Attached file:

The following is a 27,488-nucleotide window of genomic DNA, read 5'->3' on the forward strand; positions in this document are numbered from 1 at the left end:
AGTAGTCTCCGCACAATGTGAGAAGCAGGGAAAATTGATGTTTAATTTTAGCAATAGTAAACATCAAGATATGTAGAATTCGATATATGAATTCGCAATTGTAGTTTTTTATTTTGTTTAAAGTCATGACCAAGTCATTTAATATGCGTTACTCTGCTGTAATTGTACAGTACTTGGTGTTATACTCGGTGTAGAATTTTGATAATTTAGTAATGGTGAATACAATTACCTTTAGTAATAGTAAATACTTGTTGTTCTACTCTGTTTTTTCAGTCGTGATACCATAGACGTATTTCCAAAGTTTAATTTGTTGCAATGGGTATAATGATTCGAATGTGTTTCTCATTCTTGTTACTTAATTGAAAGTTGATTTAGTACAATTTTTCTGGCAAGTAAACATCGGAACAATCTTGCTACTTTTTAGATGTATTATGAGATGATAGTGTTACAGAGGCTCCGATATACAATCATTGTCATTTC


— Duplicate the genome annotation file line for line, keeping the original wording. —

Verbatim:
The following is a 27,488-nucleotide window of genomic DNA, read 5'->3' on the forward strand; positions in this document are numbered from 1 at the left end:
AGTAGTCTCCGCACAATGTGAGAAGCAGGGAAAATTGATGTTTAATTTTAGCAATAGTAAACATCAAGATATGTAGAATTCGATATATGAATTCGCAATTGTAGTTTTTTATTTTGTTTAAAGTCATGACCAAGTCATTTAATATGCGTTACTCTGCTGTAATTGTACAGTACTTGGTGTTATACTCGGTGTAGAATTTTGATAATTTAGTAATGGTGAATACAATTACCTTTAGTAATAGTAAATACTTGTTGTTCTACTCTGTTTTTTCAGTCGTGATACCATAGACGTATTTCCAAAGTTTAATTTGTTGCAATGGGTATAATGATTCGAATGTGTTTCTCATTCTTGTTACTTAATTGAAAGTTGATTTAGTACAATTTTTCTGGCAAGTAAACATCGGAACAATCTTGCTACTTTTTAGATGTATTATGAGATGATAGTGTTACAGAGGCTCCGATATACAATCATTGTCATTTC